North Idaho College leaders have formally responded to a complaint referencing behavior shown by the college’s Board of Trustees as part of an investigation into the college’s status as an accredited institution.
Representatives from the Kootenai County Task Force on Human Relations and the human rights task forces for Spokane, Bonner and Boundary counties filed the complaint March 12 to the Northwest Commission on Colleges and Universities based on conduct shown by the five-member Board of Trustees – particularly the majority formed by Board Chair Todd Banducci, Vice Chair Greg McKenzie and Trustee Michael Barnes.
Banducci, in particular, has faced calls to step down as chair amid complaints of aggressive, threatening and unprofessional behavior toward the college president, employees, trustees and students.
North Idaho College holds regional accreditation status from the Northwest Commission on Colleges and Universities. The college’s response was called for as part of the commission’s investigation, which will evaluate North Idaho College’s compliance with certain accreditation eligibility requirements.
North Idaho College President Rick MacLennan declined a request for comment. Members of the Board of Trustees did not respond to a request for comment.
The board did unanimously approve a joint statement last month regarding the investigation. Trustees also underwent training Saturday facilitated by consultants from the Association of Community College Trustees.
“The board recognizes that the complaint references allegations of significant misconduct by the board chair. Specific details of the alleged misconduct are largely contained in two communications received by the board from the college president,” Barnes, reading from the joint statement, said on May 26. “As such, the board is committed to working through the issues raised by the president in order to satisfactorily address the scope of the NWCCU investigation.”
Representatives with the Northwest Commission on Colleges and Universities told college leaders in April they are specifically investigating allegations associated with three criteria for continued accreditation: nondiscrimination, governing board and academic freedom. The investigation is also reviewing related media coverage the commission received with the complaint.
The college’s 16-page response, which was submitted last week, was composed by the college’s executive accreditation and planning team. During a board meeting last month, MacLennan said leaders were asked to respond as if the college was conducting a full seven-year review.
The response addresses the allegations partly by citing established college policies related to each of the accreditation criteria while also, at points, specifically speaking to issues raised in the complaint.
One such issue involved concerns aired over email by Banducci to MacLennan referencing how a student omitted “under God” while reciting the Pledge of Allegiance during last year’s graduation. “I expect that this institution will work hard to see that should never happen again,” he said in the email.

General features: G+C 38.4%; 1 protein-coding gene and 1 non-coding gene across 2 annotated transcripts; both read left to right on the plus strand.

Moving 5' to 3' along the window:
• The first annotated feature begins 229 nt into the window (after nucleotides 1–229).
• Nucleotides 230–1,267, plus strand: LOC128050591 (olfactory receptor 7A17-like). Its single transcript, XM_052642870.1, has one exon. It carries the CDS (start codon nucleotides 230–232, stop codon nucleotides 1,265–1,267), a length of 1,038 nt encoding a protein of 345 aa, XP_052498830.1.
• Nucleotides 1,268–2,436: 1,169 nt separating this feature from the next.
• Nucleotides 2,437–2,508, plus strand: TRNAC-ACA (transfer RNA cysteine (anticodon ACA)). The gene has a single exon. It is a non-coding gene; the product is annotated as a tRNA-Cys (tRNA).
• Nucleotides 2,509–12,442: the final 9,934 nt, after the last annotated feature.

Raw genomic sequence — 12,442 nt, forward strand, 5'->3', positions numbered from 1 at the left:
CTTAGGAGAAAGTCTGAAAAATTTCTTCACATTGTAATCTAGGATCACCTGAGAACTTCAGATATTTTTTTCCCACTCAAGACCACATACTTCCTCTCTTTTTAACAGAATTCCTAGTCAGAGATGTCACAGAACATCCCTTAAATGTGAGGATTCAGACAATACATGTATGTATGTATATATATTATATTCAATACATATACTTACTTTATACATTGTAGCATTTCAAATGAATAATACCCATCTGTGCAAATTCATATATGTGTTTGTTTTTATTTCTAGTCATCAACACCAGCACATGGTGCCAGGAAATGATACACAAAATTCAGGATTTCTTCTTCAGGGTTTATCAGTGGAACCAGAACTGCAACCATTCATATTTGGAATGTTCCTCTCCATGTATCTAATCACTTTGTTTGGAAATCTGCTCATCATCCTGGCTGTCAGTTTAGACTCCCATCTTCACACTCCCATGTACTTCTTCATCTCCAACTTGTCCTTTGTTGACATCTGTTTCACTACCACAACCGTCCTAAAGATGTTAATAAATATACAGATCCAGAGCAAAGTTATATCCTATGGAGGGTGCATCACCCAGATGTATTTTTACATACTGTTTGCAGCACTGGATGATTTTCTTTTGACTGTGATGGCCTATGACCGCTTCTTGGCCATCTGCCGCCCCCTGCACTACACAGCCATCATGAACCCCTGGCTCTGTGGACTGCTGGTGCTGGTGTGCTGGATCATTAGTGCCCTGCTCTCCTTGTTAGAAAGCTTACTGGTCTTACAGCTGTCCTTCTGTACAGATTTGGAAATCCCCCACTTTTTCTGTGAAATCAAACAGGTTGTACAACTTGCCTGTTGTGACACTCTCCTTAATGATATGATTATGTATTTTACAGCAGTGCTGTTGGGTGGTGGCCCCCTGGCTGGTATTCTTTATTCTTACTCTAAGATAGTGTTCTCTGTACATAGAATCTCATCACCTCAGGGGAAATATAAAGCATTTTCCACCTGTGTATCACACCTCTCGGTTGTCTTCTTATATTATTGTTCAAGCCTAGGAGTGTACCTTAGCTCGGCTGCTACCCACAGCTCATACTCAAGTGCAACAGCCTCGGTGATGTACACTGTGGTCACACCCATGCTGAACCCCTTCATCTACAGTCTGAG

“In the cases above, the impacted students have been informed by the college of these incidents, apprised of their rights to address any related grievance, and given appropriate advice and counsel,” the college’s response reads. “Some of the trustees have acknowledged and condemned the cited behavior, but the board has not taken any official action.”
North Idaho College’s faculty and staff assembly organizations each passed votes of no confidence in Banducci’s leadership earlier this year.
The college’s response notes that while MacLennan has called for the Board of Trustees to investigate the incidents involving Banducci, the board has not taken action.
The board did move unanimously last month to reinstate a board conduct policy that was rescinded in December. The reinstated policy includes an amendment that allows confidential communication between board members and members of the North Idaho College community.
“Board members should be afforded confidential communication with the NIC community,” the amendment reads. “Nothing herein shall be construed to prohibit or discourage communications between board members and members of the faculty, staff, administration or community.”
The college’s response said the amendment is “problematic and creates ambiguity with regard to the role of the board and president in addressing operational issues and concerns.”
Namely, the response states the amendment supplants MacLennan’s authority as president by allowing the board or a board member “to intervene and/or direct college operations without the president’s knowledge or agreement,” according to the response.
“It negates the guidance that, ‘Board members shall inform the president about contact and interactions with college personnel,’ ” the response reads. “Additionally, the amendment contradicts the guidance that it is ‘improper’ for board members ‘to intercede with students, faculty, administrators or any other employees of the college on behalf of any person or program without informing the Board’ (Policy 2.01.10).’”
Responding to the college’s response, representatives from the task forces that submitted the March 12 complaint reiterated support for MacLennan, the administration, faculty and employees.
Emphasizing that the complaint was directed at the Board of Trustees majority, the groups said in a statement a lack of action from the board “gives us grave concern.”
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